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Coronavirus - COVID 19
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Global Uncertainties Add to Multifamily’s Investment Appeal

The apartment sector's advantages include stability, flexibility and diversification.

Global financial markets are reeling from the drastic steps governments are taking to fight the novel coronavirus COVID-19 pandemic.  During the week of March 9, dramatic drops in the Dow Jones Industrial Average signaled the arrival of a bear market for U.S. equities, and European and Asian stocks have also taken a beating.

In the face of uncertainty, individual and institutional investors are taking a closer look at commercial real estate, with a particular interest in the multifamily sector.  Unlike office, industrial, retail and hospitality properties that are directly affected by an economic downturn, multifamily tends to be a more stable asset class.

Because a multifamily property has larger base of tenants than an office or industrial building, an extra vacancy or two has relatively little impact on the overall rent roll or continuing income stream. Also, apartment leases are relatively short term, giving owners the flexibility to adjust rental rates up or down based on economic conditions.

Lower interest rates will also drive more investment in real estate. Rather than trying to chase higher returns in the stock market, investors will take a defensive approach, increasing allocations to fixed-income bonds, multifamily real estate and other relatively stable asset classes.

Predictions for the next six months

After a careful review of the coronavirus crisis with the capital and management teams at American Landmark, as well as our major investors, we expect to see the following trends in the next six months as the coronavirus situation evolves: 

  • An increased flow of funds to multifamily properties in the Southern states, where acquisition costs tend to be lower than higher-priced assets in the Northeast, upper Midwest, California and the Pacific Northwest.   Also, the major cities in these states are more likely to be affected by virus-related disruptions in international trade and travel than suburban locations in secondary market.
  • Growth in U.S. manufacturing jobs, as multinational companies realize the risks of relying on factories located on the other side of the world.  This desire to reduce supply chain disruptions will have the greatest impact on the South, where the business and tax climate is most favorable to manufacturing and distribution.
  • Continuing population shift.  High urban stress levels in major Northern cities, coupled with job growth in the Southern states, means that the working-age population will continue to grow in states like Florida and Texas.
  • Lower propensity to move. More multifamily tenants are likely to stay in their current apartments due to health and economic uncertainties. For owners, that will mean an increase in renewals, lower marketing/leasing costs and increased occupancy rates.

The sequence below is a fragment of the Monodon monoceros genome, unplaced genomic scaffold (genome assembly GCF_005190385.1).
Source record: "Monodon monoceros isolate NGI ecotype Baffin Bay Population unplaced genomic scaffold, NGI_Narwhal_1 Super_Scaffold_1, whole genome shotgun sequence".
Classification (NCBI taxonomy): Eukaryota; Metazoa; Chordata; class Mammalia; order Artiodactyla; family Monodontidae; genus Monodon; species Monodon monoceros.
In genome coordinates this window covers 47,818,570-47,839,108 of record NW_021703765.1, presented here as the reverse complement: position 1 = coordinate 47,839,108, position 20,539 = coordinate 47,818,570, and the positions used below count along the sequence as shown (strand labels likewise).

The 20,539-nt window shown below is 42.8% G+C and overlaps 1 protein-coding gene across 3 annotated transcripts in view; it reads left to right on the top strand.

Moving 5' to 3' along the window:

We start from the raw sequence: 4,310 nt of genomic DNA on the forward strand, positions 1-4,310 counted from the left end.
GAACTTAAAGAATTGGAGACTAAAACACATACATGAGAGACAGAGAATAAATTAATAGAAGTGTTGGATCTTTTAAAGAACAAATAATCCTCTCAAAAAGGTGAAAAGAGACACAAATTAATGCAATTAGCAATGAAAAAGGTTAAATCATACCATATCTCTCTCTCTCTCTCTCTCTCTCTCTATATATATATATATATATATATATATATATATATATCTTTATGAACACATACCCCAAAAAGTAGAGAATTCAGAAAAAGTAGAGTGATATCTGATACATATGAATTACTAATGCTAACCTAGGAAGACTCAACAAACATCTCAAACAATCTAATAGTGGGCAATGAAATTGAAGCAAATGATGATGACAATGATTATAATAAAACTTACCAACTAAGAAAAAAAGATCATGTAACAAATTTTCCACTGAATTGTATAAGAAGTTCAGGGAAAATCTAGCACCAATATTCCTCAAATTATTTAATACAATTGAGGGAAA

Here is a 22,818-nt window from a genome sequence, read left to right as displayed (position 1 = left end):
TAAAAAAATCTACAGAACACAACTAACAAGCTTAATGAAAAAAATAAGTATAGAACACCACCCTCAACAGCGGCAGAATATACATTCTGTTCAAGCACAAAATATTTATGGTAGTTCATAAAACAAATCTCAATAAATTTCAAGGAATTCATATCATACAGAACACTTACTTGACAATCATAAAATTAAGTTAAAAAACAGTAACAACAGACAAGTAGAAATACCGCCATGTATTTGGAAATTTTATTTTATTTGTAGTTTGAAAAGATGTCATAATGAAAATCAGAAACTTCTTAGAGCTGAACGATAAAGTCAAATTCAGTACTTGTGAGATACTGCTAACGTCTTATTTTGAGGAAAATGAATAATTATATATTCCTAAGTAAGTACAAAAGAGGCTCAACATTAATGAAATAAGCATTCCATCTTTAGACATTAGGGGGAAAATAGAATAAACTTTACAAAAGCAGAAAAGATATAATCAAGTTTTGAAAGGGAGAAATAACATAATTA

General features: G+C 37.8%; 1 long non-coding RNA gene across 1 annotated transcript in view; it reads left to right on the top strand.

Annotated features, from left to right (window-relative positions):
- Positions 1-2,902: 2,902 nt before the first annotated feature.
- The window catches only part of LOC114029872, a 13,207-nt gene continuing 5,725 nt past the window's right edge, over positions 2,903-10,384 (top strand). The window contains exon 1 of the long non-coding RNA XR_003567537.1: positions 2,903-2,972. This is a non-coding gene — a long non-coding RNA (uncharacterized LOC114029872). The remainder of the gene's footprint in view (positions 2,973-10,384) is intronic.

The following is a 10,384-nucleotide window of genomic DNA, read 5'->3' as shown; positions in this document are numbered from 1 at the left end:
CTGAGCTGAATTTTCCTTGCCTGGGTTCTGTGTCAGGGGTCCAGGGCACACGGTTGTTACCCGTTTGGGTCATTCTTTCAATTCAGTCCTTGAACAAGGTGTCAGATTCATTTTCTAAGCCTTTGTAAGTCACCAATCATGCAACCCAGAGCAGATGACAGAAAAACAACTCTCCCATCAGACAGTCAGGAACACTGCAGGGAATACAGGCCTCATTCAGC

Consider the risks

While these business and demographic trends make multifamily properties in Southern secondary markets more attractive, investors also should consider the risks. For instance, a single coronavirus case at a rental community would disrupt the lives of all residents, perhaps leading to an extended quarantine of the property.

Here are some other suggestions for investors considering an allocation to multifamily:

  • Analyze the local development pipeline. Multifamily construction varies from city to city, so investors should take a careful look at the supply side, as well as demand.  A recent Marcus & Millichap study, “2020 North America Multifamily Investment Forecast,” has projected household growth this year will be 12 percent above the current cycle’s yearly average with 1.3 million new formations. “This will generate additional demand for rental housing as home sales have remained stable for four years at about 450,000 houses per year,” said the report. “Despite the significant inventory gains, developers have been effective in aligning new supply with job creation and population growth, keeping most markets in the U.S. in balance.” 
  • Assess the likelihood of short-term layoffs in cities with a high percentage of tourism and travel related jobs, such as Las Vegas or Orlando.  Investments may still make sense, though, for buy-and-hold investors.
  • Before making an acquisition, investors should also consider the condition of the property, as there may be a shortfall in materials from foreign suppliers. Therefore, a value-add strategy aimed at a quick resale may not be the best approach in 2020.

By choosing the right markets, and taking a long-term approach, investors may find that multifamily assets can serve as a stabilizing force in their portfolios during a time of global turbulence.

Joseph Lubeck if founder and CEO of American Landmark Apartments, one of the fastest-growing multifamily owner-operators in the United States.

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